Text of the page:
A process server is alleging two key players in a loan foreclosure Northern Development Initiative Trust has launched against Commonwealth Campus Corp. evaded her attempts to serve them with court documents related to the case.
In affidavits filed this week at the Prince George courthouse, the server alleges she attempted several times to present the documents to Dan McLaren and Gordon Langer before concluding they have been deliberately avoiding her.
McLaren and Langer are among five people named in a petition NDIT filed in November to launch proceedings over a $1.4-million low-interest loan given to Commonwealth to acquire several city lots around the former Prince George Hotel site. The other three respondents - Dave McWalter, Don Kehler and the estate of Dan Gialleonardo - were all served without incident.
In affidavits, the server states that on Feb. 4, she went to the Commonwealth Financial office at 1448 Sixth Ave. two times to serve the two and when told they were not in the office attempted to serve them at their respective homes where no one answered.
The next day, she returned to the Sixth Avenue office three more times, leaving her business card on the second visit, then once again went to their homes that night.
When she showed up at Langer's home, she said that even though she saw him through a window sitting at a computer, no one answered despite ringing the doorbell several times. She then saw a woman walk down the hallway and turn into the room where Langer was sitting, "but still no one answered the door."
"I rang the doorbell again and banged on the front door three times but still no one answered the door," the server said in the affidavit. "The female clearly saw me at the front door. I looked around the corner and I could see that someone had closed the front blinds so you could not see inside the house."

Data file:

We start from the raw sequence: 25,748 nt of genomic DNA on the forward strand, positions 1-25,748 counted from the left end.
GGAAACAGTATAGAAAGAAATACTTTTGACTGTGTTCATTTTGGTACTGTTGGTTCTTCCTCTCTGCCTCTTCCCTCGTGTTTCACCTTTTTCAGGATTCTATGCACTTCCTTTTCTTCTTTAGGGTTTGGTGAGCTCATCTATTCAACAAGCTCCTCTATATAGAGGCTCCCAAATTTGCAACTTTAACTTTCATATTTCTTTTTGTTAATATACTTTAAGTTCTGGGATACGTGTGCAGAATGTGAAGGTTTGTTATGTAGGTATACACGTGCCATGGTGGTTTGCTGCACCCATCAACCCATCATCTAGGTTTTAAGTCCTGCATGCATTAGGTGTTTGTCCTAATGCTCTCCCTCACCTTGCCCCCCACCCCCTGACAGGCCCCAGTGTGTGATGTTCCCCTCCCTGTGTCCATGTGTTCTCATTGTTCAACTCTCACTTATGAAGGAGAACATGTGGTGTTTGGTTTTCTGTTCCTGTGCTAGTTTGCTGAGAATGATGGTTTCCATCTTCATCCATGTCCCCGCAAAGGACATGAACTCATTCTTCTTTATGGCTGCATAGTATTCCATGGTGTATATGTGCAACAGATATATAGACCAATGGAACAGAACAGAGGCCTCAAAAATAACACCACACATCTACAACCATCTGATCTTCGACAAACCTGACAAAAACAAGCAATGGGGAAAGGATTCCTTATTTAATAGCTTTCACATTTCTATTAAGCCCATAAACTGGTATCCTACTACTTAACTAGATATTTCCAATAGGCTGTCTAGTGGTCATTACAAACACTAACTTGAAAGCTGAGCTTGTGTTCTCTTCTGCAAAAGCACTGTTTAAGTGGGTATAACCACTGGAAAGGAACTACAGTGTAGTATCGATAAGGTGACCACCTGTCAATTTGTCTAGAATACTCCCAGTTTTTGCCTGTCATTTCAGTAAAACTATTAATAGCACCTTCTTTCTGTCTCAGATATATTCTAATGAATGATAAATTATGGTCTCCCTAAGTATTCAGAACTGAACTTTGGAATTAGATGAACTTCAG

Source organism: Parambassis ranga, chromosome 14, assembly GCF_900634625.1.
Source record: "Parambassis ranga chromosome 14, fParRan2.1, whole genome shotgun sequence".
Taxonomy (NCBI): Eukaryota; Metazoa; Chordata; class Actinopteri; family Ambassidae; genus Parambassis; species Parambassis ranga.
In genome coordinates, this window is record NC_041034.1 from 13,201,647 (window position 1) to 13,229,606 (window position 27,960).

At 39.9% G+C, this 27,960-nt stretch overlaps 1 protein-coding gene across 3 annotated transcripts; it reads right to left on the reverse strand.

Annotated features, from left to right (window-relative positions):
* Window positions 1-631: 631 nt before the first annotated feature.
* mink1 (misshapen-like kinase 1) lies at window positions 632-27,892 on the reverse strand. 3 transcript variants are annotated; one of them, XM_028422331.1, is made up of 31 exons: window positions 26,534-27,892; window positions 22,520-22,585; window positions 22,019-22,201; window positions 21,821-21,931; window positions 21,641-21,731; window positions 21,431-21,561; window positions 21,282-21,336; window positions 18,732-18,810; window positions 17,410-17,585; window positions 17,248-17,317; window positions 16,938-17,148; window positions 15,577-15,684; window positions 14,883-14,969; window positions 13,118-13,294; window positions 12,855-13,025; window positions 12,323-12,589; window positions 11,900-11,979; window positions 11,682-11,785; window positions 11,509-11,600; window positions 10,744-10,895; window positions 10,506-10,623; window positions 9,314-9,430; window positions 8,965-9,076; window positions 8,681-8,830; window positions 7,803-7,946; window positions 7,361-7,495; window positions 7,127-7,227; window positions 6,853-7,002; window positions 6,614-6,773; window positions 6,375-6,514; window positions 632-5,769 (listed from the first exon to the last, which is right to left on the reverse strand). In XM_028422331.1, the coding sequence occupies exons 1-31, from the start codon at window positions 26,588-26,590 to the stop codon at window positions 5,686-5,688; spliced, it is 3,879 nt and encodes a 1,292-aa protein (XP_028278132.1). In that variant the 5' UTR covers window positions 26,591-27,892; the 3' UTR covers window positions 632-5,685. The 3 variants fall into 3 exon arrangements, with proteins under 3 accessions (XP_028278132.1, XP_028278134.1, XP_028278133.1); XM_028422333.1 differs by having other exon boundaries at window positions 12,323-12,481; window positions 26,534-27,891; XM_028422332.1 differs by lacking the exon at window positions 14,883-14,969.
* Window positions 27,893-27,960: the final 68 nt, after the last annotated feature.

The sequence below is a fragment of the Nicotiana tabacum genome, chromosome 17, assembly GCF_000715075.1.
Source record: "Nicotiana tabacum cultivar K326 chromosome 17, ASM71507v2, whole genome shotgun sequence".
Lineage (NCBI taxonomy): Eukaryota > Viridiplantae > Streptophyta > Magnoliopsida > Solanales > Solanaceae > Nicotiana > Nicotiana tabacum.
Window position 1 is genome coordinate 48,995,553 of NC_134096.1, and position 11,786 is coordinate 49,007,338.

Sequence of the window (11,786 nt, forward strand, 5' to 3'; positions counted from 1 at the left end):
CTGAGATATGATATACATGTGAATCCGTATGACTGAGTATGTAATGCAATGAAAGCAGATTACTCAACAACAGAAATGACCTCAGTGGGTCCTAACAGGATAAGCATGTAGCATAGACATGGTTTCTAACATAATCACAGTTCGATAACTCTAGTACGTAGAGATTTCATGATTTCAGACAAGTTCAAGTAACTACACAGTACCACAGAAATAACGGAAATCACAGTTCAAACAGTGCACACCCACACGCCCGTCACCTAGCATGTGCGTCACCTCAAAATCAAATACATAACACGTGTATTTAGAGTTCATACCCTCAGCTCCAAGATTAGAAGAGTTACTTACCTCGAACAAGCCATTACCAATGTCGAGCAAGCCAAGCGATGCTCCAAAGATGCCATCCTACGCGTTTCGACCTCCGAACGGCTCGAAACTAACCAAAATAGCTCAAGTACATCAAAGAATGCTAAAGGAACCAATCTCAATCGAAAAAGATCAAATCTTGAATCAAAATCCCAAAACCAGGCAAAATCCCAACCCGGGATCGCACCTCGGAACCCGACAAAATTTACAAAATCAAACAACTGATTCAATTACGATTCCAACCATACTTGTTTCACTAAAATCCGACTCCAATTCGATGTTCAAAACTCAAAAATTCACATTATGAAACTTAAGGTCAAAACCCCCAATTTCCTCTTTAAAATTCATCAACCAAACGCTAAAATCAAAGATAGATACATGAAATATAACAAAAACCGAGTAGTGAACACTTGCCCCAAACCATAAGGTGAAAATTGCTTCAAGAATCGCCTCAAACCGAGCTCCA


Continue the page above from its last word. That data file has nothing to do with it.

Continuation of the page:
When she went to McLaren's home, she said a woman answered the door, told her he was not home and suggested she try again the following night.
On February 6, she appeared at the Commonwealth office once more, where she was told McLaren had a dentist appointment, the same reason she was given two days before. No mention was made in the affidavits of trying to reach Langer at the office that day.
That night, the server said she went to the McLaren's home once again where a teenage boy answered the door and when she asked for McLaren, "the boy stated 'yes he is' and the boy hollered 'Dad.'
She then heard a man reply "yes" and the boy then said "someone is at the door for you."
"I heard a male voice say 'come here.' The boy went around the corner and when he returned to the door the boy said 'he is not here, I forgot he left.'
"I asked the boy when his father would be back and the boy stated 'I don't know, maybe tomorrow.'"
That same day, the server said she was told McLaren may be living in his summer cabin at Cluculz Lake and another server went to the location that night to find no one there.
The server also said she tried reaching the two in December at the office and their homes and left behind business cards. On one occasion, she said she was told the two had left the city for a meeting and when she appeared once more on the date they were to be back in Prince George, she was told the plane had to turn around and no one knew when they would be back.
Reached Friday by The Citizen, McLaren said he is now living in a new home. He provided the address to The Citizen and permitted the newspaper to pass it on to the server. After the address was forwarded to the server by The Citizen, the papers were served Friday afternoon and she was in the process of letting the lawyer know.
And later Friday afternoon, the server called The Citizen to say she had just received a "panicked call" from Langer, saying he is at the office and she can reach him there.
Had they not been reached, the server said counsel would have sought a court order allowing her to simply leave the documents at the front desk or at the front doors of their homes.